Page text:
Red hair and white sand
She was always drawn to the shoreline.
And cheap diners that are probably full of roaches
Anything that was self-detonating.
When I reach the southern edge of Brooklyn, I remember home
Row houses, telephone wires, and bruised purple sunsets.
I always used to say that I’m nothing like my mother,
But she’s etched into every crack and crevice
In my eyes, my wrists, my determination.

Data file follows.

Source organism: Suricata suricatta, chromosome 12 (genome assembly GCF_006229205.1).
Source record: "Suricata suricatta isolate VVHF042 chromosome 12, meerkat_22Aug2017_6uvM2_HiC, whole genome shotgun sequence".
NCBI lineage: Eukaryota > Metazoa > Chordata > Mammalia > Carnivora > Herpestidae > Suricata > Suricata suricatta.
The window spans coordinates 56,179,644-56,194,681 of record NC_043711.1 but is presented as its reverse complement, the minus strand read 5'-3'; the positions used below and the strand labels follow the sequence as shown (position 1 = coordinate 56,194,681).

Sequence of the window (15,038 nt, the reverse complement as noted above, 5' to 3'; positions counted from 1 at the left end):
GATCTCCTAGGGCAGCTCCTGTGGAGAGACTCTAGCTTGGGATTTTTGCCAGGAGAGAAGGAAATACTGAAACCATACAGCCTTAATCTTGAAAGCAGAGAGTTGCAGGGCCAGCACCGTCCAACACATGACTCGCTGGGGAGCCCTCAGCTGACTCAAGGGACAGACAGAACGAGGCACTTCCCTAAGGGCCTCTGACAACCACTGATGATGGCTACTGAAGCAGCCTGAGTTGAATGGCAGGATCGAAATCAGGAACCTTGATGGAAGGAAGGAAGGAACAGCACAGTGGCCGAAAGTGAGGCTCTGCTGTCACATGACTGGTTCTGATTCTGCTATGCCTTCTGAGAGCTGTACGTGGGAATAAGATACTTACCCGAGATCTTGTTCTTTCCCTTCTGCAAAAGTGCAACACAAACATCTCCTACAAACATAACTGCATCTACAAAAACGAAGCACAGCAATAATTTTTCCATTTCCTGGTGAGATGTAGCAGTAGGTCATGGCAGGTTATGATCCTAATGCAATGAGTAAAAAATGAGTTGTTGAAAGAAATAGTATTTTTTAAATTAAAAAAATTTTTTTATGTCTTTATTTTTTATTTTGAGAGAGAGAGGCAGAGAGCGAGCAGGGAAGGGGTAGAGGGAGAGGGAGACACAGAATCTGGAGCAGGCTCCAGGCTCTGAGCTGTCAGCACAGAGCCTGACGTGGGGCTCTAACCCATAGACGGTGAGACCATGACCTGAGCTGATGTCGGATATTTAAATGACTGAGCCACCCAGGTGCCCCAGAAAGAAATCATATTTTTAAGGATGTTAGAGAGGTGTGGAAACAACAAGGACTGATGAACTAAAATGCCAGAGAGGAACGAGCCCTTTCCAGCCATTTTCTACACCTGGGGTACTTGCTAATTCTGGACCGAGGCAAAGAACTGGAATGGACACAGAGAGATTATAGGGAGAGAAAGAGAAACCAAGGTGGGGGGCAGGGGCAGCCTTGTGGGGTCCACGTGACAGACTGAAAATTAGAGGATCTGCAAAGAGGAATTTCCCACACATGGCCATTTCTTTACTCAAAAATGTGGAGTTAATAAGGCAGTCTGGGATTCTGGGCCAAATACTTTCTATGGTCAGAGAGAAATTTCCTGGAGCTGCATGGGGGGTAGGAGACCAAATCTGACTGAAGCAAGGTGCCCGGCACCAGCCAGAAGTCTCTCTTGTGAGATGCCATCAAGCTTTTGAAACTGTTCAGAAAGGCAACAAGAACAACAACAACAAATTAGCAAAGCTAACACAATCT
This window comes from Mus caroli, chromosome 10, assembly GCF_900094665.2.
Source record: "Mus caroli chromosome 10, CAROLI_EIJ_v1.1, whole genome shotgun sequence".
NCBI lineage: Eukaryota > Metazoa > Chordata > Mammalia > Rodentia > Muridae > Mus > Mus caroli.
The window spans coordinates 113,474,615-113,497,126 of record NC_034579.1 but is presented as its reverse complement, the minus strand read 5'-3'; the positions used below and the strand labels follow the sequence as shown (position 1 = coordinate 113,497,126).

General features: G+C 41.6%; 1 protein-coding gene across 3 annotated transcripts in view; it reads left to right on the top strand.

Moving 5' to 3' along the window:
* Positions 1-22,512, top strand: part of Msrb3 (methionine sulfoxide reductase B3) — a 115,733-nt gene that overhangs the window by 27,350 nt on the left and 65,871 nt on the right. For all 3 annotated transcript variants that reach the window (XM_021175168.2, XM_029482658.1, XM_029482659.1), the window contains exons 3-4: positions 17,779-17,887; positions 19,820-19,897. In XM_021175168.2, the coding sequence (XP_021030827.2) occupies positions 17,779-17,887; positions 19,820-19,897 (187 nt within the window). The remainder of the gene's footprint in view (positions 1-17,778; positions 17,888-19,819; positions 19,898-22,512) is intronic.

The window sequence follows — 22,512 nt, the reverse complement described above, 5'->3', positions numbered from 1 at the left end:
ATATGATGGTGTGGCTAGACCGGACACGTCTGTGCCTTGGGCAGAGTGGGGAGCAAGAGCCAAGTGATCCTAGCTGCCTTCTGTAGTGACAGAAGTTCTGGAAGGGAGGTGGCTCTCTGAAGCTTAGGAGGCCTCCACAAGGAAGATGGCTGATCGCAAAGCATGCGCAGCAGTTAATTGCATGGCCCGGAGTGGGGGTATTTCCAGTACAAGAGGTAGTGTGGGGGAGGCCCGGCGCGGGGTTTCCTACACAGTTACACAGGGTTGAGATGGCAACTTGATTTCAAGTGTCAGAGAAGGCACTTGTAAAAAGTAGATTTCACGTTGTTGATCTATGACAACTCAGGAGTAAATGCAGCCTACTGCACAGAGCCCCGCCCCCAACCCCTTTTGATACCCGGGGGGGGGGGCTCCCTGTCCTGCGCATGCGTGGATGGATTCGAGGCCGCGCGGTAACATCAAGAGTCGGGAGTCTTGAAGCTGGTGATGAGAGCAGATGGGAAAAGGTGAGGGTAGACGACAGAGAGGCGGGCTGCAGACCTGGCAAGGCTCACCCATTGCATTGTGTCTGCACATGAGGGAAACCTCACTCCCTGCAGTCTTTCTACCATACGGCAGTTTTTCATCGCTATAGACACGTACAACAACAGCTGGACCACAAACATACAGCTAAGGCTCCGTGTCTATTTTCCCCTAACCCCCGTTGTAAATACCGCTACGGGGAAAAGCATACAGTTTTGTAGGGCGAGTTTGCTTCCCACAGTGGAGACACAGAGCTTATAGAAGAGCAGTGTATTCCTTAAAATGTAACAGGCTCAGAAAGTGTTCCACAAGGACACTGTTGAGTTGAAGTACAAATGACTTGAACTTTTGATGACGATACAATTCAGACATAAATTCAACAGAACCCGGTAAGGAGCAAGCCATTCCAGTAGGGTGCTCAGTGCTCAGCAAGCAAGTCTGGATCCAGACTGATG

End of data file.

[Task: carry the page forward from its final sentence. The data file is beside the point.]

Like her mother, father, sister, and brother, aunt and uncle.
I never knew who addiction would kill first,
Her or me.
I can tell its weight without ever touching a substance.
Empty streets echo it, cities on water.
Coast, boardwalk, salt-misted air.
White ceramic mugs and aggressive driving.
As much as I see her in the mirror
I know we’ll never be the same.